This report calls for a comprehensive re-evaluation of the UK government’s current policy towards asylum applicants of Sri Lankan Tamil origin in light of the significance of the collection of 27 recent asylum appeal determinations published and analyzed here. We understand this collection, exclusively shared with TAG, to be the largest such collection yet to be analyzed and made public by an independent third party. The appeals determinations are particularly valuable as 26 of the 27 claims of egregious torture have succeeded and been found to be credible under the most stringent adversarial review. They provide us with the benefit of a valuable collection of judicial opinion. This dataset is supplemented by other datasets including a further 11 asylum interviews by the UK Border Agency, also exclusively provided to TAG and a further set of 21 Medico-legal reports [MLRs] drawn up in the UK by leading UK experts.  All the above cases relate to detention and torture that took place in t  Read on...

 
By Tamils Against Genocide (US), On Wednesday, July 18 2012

Tamils Against Genocide has obtained testimonies of surviving abductees and interviews of affected victims, that enable us to identify individuals involved in abduction and torture targeting Tamils and non-Tamil dissidents. TAG has identified a number of detention complexes and torture centers participating in “white van” operations, where “white van network” is a term widely used in Sri Lanka to refer to both the physical transport and general modus operandus of abduction and disappearance. The information gathered forms an evidentiary basis for a blueprint of the operational logistics of State-sanctioned white van networks.   White van networks are part of a cluster of cooperative partnerships with other State instrumentalities – such as the judiciary, the prisons, the defense establishment, hospitals. They have become an instrument of State machinery which beats at the heart of Sri Lanka’s culture of impunity. White van networks are an embedded element of Sri Lankan democratic pol  Read on...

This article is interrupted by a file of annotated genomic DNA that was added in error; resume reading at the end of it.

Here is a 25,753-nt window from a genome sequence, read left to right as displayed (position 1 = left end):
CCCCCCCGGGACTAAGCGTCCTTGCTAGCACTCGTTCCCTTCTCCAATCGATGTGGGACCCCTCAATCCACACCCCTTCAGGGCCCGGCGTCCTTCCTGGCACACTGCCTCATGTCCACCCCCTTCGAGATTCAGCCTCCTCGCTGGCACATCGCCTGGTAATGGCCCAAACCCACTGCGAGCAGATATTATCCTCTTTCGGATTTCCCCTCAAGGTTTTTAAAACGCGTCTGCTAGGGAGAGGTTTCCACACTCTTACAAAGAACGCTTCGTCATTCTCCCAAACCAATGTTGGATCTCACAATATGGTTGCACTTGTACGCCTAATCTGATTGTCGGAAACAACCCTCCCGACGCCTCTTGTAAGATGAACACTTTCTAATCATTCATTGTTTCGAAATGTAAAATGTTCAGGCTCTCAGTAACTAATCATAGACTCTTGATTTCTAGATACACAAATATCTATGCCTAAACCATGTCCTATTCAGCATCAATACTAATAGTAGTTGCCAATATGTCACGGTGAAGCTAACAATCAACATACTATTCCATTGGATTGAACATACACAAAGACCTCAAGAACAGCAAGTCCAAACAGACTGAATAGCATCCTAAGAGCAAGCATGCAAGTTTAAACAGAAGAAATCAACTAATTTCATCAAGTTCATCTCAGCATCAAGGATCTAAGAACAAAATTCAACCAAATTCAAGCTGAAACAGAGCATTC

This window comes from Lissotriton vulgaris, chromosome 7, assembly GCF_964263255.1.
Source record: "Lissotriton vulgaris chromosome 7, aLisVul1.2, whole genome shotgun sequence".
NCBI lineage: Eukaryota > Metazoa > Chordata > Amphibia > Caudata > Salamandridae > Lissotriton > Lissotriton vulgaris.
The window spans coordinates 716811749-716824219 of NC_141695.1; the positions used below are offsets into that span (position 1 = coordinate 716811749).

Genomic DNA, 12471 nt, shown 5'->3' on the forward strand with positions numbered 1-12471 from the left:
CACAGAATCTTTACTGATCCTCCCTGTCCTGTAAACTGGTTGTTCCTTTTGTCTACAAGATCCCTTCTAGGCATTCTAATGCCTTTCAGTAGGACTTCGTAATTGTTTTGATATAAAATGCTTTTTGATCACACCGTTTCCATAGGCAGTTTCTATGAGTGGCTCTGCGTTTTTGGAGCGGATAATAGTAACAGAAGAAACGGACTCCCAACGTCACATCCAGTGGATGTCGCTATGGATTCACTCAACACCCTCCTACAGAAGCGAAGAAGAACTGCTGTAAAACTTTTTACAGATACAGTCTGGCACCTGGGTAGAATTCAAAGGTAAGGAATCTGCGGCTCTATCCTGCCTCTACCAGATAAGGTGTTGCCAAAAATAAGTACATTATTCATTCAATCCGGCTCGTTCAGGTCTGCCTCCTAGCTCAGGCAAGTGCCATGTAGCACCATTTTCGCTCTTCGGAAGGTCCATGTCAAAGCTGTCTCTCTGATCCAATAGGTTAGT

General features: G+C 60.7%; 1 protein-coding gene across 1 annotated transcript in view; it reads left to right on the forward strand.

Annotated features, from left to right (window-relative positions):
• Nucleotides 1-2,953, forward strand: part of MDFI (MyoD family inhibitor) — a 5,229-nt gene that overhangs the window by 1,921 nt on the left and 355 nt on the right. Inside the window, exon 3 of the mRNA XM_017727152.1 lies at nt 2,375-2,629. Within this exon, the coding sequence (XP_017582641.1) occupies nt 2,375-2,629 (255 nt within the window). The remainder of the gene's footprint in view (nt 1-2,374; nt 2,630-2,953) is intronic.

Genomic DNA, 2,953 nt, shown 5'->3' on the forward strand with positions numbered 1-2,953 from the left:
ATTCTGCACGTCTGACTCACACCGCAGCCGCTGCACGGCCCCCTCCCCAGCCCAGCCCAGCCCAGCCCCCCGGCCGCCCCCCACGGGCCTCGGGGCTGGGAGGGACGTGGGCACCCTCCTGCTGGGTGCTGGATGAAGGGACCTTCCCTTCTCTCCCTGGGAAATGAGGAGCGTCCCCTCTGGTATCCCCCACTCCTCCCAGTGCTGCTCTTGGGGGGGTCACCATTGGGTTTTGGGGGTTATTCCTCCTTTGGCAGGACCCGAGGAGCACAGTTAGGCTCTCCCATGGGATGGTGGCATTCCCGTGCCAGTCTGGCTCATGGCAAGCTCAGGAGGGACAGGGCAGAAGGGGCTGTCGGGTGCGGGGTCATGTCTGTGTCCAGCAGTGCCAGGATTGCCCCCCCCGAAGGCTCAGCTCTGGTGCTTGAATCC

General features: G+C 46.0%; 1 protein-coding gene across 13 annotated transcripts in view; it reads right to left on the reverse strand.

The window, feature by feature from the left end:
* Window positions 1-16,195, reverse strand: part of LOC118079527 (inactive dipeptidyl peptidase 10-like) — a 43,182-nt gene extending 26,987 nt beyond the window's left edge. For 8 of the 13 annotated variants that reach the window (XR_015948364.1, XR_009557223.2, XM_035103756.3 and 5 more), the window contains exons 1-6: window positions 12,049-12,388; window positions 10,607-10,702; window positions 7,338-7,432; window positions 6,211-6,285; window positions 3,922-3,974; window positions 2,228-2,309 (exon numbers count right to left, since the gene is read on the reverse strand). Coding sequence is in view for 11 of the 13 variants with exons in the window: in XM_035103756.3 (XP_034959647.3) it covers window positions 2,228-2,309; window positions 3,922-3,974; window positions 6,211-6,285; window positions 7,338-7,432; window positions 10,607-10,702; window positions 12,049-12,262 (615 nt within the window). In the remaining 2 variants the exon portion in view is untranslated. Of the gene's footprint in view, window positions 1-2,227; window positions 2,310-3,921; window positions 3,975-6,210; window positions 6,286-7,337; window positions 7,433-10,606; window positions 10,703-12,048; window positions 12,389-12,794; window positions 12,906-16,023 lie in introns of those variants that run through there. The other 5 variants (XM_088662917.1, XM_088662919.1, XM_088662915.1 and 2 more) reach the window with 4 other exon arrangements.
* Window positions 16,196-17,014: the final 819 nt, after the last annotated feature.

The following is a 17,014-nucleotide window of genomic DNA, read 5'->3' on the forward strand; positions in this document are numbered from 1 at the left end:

By Together Against Genocide (TAG, formerly Tamils Against Genocide), On Wednesday, May 30 2012

TAG has released a report documenting the persecution faced by failed asylum seekers who are returned Sri Lanka. The report comes ahead of the scheduled deportation of failed Tamil asylum seekers from the UK to Sri Lanka on 31 May 2012. This deportation is set to go ahead despite credible evidentiary sources of ongoing torture, arbitrary detention and disappearances suffered by previously returned failed asylum seekers and calls by human rights organisations such as Human Rights Watch to halt the deportation of failed asylum seekers to Sri Lanka in light of such evidences. TAG's report presents these sources of evidence showing how failed asylum seekers may face risks either simply by virtue of their status as failed asylum seekers, or due to imputed political opinion regarding LTTE involvement or support especially when returning from places such as the UK that traditionally have very active Tamil diaspora communities.  To obtain a copy of the report please contact advocacy@tamilsagai  Read on...

 
By Together Against Genocide (TAG, formerly Tamils Against Genocide), On Wednesday, May 11 2011